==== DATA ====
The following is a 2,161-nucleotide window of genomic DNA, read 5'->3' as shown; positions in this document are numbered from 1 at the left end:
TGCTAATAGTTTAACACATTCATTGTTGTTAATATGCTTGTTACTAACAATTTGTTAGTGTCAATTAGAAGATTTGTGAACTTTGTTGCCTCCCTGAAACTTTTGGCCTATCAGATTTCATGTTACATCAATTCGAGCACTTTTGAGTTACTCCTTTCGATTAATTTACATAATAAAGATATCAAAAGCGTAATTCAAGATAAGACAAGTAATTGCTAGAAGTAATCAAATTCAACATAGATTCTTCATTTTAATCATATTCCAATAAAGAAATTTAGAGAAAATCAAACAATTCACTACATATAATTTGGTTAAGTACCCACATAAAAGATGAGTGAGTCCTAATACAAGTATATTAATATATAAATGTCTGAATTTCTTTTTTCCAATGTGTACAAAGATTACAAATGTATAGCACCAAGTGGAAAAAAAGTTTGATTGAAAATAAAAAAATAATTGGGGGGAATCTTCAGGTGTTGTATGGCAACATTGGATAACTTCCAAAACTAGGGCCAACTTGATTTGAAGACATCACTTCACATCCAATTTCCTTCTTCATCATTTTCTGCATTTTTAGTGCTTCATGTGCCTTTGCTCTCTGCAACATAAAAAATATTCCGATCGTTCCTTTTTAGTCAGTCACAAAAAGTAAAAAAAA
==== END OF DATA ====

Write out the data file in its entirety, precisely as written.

The following is a 2,161-nucleotide window of genomic DNA, read 5'->3' as shown; positions in this document are numbered from 1 at the left end:
TGCTAATAGTTTAACACATTCATTGTTGTTAATATGCTTGTTACTAACAATTTGTTAGTGTCAATTAGAAGATTTGTGAACTTTGTTGCCTCCCTGAAACTTTTGGCCTATCAGATTTCATGTTACATCAATTCGAGCACTTTTGAGTTACTCCTTTCGATTAATTTACATAATAAAGATATCAAAAGCGTAATTCAAGATAAGACAAGTAATTGCTAGAAGTAATCAAATTCAACATAGATTCTTCATTTTAATCATATTCCAATAAAGAAATTTAGAGAAAATCAAACAATTCACTACATATAATTTGGTTAAGTACCCACATAAAAGATGAGTGAGTCCTAATACAAGTATATTAATATATAAATGTCTGAATTTCTTTTTTCCAATGTGTACAAAGATTACAAATGTATAGCACCAAGTGGAAAAAAAGTTTGATTGAAAATAAAAAAATAATTGGGGGGAATCTTCAGGTGTTGTATGGCAACATTGGATAACTTCCAAAACTAGGGCCAACTTGATTTGAAGACATCACTTCACATCCAATTTCCTTCTTCATCATTTTCTGCATTTTTAGTGCTTCATGTGCCTTTGCTCTCTGCAACATAAAAAATATTCCGATCGTTCCTTTTTAGTCAGTCACAAAAAGTAAAAAAAA